01670 631877 / 07737 491728 sian@peacefulminds.org.uk

Bullying at work

bullying-facts

Bullying at work

What is workplace bullying?

We all recognize a bully because most of us remember them from school. What we don’t expect is to have to deal with them as adults. In fact a lot of people don’t recognise they are being bullied. Signs of bullying:

  • become depressed and down

  • not getting to sleep or waking in the middle of the night

  • hating the thought of going into work

  • being snappy with family

  • lack of confidence in social situations as well as work.

  • putting the bully’s behaviour down to a clash of personality with themselves and taking most of the blame.

Bullying can also be very obvious and involve aggressive attitudes and rudeness, however, it can also be more subtle. For example, excluding and ignoring people in conversations or passing them in a corridor or street. A person’s contribution to the workplace can be ignored, petty or unjustified criticisms can be made by the bully. Overloading people with work is an other form of bullying. This has significant affect on a persons self-esteem as they can think that this is evidence that they are not good at their job.

Why do they do it?

Bullying is a symptom of low self worth. A deep feeling of being not good enough can manifest as over compensating behaviours. Which is why a person’s strengths in the workplace can make the bully feel threatened, and that triggers their behaviour. If the bully feels the other person is more popular, better looking, more competent or earning more than this is a trigger for revengeful behaviour.

can make working life miserable. You lose all faith in yourself, you can feel ill and depressed, and find it hard to motivate yourself to work.

What can I do?

Don’t think you are making a fuss out of nothing or that you are to blame. This is the most common reaction. If in doubt talk to an objective friend then find an ally at work. Don’t be ashamed to tell people what’s going on. Bullying is serious it can effect you long after the bully has gone, and you need to let people know what’s happening so that they can help you. A lot of the time when you share your experiences you may discover that it’s happening to other people too or the person in the role before you.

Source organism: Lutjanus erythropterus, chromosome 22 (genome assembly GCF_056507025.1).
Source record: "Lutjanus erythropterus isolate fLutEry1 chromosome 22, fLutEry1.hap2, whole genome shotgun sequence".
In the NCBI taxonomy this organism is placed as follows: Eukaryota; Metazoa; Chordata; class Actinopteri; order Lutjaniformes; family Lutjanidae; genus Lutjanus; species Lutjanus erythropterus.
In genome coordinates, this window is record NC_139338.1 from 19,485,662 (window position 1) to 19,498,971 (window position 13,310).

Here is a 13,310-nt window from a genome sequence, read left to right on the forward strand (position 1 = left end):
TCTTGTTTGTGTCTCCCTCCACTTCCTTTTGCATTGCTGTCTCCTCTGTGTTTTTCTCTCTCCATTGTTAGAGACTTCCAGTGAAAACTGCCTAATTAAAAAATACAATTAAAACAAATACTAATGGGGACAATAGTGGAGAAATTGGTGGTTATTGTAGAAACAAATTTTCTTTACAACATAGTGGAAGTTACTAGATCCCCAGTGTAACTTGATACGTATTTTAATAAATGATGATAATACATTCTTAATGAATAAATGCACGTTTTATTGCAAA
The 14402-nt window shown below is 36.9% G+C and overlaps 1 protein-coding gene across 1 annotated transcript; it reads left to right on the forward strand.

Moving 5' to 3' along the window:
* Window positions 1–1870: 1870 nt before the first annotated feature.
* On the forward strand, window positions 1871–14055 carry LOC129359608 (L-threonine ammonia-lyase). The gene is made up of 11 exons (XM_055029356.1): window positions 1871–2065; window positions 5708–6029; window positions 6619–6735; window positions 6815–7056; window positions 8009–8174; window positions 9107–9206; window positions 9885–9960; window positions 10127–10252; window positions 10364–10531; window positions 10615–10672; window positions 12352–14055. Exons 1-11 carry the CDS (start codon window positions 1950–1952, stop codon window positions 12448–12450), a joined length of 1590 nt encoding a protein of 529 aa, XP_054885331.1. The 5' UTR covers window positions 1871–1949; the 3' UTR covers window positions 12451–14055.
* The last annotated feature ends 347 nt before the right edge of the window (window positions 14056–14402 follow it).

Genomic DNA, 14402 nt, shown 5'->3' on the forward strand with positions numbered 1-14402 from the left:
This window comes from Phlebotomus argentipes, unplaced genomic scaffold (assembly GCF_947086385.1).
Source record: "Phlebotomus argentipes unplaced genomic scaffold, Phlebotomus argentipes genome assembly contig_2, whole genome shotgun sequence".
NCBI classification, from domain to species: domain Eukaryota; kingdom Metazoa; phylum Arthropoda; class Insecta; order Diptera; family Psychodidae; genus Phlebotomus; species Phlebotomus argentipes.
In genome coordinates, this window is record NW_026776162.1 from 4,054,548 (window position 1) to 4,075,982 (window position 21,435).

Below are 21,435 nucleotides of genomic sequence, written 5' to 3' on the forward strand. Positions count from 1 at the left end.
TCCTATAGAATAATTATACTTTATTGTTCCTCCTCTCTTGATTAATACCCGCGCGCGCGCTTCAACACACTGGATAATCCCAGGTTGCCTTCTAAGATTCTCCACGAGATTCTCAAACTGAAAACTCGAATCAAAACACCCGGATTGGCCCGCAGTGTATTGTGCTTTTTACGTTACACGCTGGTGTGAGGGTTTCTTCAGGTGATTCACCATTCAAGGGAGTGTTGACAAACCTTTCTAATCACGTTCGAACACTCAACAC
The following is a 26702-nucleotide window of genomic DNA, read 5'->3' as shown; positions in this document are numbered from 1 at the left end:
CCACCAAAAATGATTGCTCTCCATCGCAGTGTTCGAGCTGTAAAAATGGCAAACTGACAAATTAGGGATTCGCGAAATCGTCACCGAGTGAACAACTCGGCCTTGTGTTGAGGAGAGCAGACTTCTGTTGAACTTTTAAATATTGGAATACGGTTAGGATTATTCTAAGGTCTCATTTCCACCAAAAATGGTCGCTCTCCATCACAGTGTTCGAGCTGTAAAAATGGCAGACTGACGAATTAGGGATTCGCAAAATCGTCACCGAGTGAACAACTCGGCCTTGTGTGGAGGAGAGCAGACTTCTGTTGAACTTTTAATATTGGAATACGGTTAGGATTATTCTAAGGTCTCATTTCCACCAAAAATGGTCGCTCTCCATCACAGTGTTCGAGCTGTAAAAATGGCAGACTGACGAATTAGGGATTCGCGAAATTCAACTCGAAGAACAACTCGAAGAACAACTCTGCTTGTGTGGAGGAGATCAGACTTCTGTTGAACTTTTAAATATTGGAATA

Speak to someone about how you might deal with the problem informally. This person could be a representative, such as a trade union official, HR or your supervisor or manager.

Stay rational even though you can feel ill and hopeless; the criticisms or personal remarks are not connected to your abilities. They are a direct reflection of what the bully thinks of themselves deep down, the bully’s own weaknesses. The bully needs to feel superior and control you as it staves away self-loathing. Stay calm, and don’t be tempted to explain your behaviour. Ask them to explain theirs.

There is a chance that the bullying may not be deliberate. If possible, talk to the bully as they may not realise how their behaviour has affected you.

If it is very subtle making it difficult to recite petty instances tell them it’s a collection of minor instances adding up into a big negative attitude. You don’t need to get into an argument about who said what and did whatever. If you say this is how I feel, they can’t say “ no you don’t” . Tell them how it’s affecting your life. If you feel like you’re getting drawn in to a row., tell them that all you want to do is to make them aware of the effect they are having, and leave that with them.

If there are definite instances describe what’s been happening and why you object to it. Stay calm and be polite. If you don’t want to talk to them yourself, ask someone else to do it for you.

This is known as a contemporaneous record. It will be very useful if you decide to take action at a later stage. Try to talk calmly to the person who’s bullying you and tell them that you find their behaviour unacceptable. Often, bullies retreat from people who stand up to them. If necessary, have an ally with you when you do this.

Making a formal complaint is the next step if you can’t solve the problem informally. To do this, you must follow your employer’s grievance procedure. Be confident that your reaction is enough proof for you to do something about the situation. One thing is certain. It wont just stop.

It may take a little while to regain confidence after it has stopped or even if it has only reduced. Anxiety and low mood can be managed and even eliminated with help. This is where going to your GP or engaging in CBT will help speed things up.

Sian Barnard

CBT psychotherapist

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